A novel technology to improve drinking water quality: a microbiological evaluation of in-home flocculation and chlorination in rural Guatemala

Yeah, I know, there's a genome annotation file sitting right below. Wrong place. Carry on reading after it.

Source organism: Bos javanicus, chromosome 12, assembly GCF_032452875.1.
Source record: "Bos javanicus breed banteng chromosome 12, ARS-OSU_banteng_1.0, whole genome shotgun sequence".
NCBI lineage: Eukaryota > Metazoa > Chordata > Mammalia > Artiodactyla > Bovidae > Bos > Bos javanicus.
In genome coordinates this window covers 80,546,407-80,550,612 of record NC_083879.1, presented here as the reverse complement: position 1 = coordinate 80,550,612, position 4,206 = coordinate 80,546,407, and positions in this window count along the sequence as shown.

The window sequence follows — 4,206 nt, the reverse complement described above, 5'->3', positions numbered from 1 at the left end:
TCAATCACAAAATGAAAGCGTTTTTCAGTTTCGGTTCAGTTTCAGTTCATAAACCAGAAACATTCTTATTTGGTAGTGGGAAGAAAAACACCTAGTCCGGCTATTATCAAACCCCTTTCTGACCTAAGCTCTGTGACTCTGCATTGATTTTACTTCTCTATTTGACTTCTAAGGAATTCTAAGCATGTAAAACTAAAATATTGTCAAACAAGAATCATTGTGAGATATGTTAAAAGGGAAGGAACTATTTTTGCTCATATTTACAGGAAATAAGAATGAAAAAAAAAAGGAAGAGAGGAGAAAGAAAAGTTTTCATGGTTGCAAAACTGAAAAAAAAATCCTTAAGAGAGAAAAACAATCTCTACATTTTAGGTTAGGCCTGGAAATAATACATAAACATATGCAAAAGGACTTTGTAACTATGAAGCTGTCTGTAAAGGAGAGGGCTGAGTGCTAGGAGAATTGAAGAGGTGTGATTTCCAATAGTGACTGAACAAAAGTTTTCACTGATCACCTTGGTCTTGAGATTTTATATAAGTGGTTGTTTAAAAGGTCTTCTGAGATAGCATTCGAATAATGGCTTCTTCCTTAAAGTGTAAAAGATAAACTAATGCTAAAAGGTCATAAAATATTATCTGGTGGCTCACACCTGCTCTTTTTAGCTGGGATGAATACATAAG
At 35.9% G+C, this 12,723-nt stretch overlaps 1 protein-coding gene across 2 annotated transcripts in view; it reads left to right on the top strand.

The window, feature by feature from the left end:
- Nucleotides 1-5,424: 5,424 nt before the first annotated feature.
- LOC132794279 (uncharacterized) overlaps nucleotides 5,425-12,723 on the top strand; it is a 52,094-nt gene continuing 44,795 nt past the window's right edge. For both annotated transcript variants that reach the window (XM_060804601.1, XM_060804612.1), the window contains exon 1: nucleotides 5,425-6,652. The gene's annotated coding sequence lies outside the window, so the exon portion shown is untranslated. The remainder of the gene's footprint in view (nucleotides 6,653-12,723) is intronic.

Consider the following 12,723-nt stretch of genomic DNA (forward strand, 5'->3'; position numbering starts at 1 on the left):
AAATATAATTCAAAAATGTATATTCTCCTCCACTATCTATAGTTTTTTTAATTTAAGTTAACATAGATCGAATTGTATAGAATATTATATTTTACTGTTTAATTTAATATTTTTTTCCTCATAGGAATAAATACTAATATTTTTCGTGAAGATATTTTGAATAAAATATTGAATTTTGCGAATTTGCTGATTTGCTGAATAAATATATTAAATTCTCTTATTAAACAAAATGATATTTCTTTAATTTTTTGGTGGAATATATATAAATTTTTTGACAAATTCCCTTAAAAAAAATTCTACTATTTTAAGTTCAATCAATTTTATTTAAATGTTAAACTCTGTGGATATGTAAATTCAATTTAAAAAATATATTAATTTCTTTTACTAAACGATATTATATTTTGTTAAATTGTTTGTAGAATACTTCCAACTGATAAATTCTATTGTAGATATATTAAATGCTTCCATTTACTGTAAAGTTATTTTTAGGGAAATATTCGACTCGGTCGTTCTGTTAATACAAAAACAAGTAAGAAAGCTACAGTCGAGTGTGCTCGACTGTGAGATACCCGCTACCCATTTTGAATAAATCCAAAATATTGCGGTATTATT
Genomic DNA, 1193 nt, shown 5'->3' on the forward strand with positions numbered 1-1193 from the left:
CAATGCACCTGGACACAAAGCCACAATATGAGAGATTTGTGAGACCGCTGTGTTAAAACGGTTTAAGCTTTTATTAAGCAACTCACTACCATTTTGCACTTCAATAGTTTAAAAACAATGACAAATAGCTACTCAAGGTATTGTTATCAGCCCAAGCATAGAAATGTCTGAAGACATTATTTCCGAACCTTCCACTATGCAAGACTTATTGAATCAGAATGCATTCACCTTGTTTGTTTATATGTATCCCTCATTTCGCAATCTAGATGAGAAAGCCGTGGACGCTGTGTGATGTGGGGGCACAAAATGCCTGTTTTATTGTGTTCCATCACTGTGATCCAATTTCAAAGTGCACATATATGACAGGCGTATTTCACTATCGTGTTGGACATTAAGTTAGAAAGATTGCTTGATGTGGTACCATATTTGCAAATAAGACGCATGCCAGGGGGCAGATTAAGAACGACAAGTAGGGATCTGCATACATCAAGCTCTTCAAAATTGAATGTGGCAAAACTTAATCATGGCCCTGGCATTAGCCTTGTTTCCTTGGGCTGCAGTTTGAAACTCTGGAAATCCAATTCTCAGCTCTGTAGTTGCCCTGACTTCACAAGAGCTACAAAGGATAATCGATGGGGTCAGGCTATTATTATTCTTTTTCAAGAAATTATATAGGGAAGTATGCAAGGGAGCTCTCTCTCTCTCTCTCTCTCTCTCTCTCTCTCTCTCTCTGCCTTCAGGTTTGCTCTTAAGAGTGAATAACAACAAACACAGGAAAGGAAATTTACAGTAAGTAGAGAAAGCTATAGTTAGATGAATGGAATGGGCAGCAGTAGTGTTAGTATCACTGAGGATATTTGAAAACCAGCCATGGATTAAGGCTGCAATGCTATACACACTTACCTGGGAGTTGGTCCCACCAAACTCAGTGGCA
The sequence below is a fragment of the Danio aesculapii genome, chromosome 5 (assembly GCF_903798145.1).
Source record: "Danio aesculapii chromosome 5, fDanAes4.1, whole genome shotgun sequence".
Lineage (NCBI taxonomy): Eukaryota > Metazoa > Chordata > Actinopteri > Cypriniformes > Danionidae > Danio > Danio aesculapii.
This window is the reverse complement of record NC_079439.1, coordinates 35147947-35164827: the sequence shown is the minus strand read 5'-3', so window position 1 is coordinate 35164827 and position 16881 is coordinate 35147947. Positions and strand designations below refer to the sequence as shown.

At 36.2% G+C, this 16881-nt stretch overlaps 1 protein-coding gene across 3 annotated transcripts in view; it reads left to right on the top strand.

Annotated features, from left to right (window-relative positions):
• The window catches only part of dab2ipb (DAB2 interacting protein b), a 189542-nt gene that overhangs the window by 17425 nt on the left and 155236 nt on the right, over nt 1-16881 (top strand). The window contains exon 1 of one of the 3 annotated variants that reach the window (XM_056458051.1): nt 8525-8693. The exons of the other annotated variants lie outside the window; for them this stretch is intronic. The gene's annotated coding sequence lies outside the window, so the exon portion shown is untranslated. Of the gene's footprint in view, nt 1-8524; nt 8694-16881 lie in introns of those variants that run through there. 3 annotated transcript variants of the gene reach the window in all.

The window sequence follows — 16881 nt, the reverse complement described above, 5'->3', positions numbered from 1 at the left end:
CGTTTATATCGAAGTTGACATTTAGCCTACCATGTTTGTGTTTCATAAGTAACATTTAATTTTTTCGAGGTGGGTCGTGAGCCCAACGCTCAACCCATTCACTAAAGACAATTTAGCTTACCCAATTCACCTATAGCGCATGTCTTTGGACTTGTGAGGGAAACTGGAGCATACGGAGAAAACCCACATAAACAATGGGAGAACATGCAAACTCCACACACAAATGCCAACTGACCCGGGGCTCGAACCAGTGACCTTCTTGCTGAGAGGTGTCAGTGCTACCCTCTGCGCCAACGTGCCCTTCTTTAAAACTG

An estimated 1 billion persons in low-income countries do not have access to improved drinking water. Chlorine, a useful water treatment agent, is less effective in turbid water, and lacks a visible effect, limiting its acceptability. A product incorporating precipitation, coagulation, flocculation, and chlorination technology (combined product) to reduce microbial, organic and heavy metal contaminants in water was evaluated. The combined product’s microbiological efficacy in Guatemalan villagers’ households was evaluated. One hundred randomly selected households from four neighboring Guatemalan villages were enrolled. Three groups received the combined product and either the Centers for Disease Control (CDC) water storage vessel, a covered bucket with spigot, or no vessel. One group received chlorine bleach and the CDC water storage vessel, and one group no intervention. Household water samples were collected for 4 weeks and Escherichia coli, chlorine, and turbidity levels were measured. Potable water was defined as having less than one E. coli per 100 ml. Eight (8%) baseline water samples were potable. Follow-up water samples were more likely to be potable than control samples (combined product and traditional vessel 83%; combined product and CDC vessel 92%; combined product and covered bucket with spigot 93%; chlorine and CDC vessel 92%; versus control 5%). Among combined product users, 98% reported improved water clarity compared with 45% of chlorine bleach users (p<0.0001).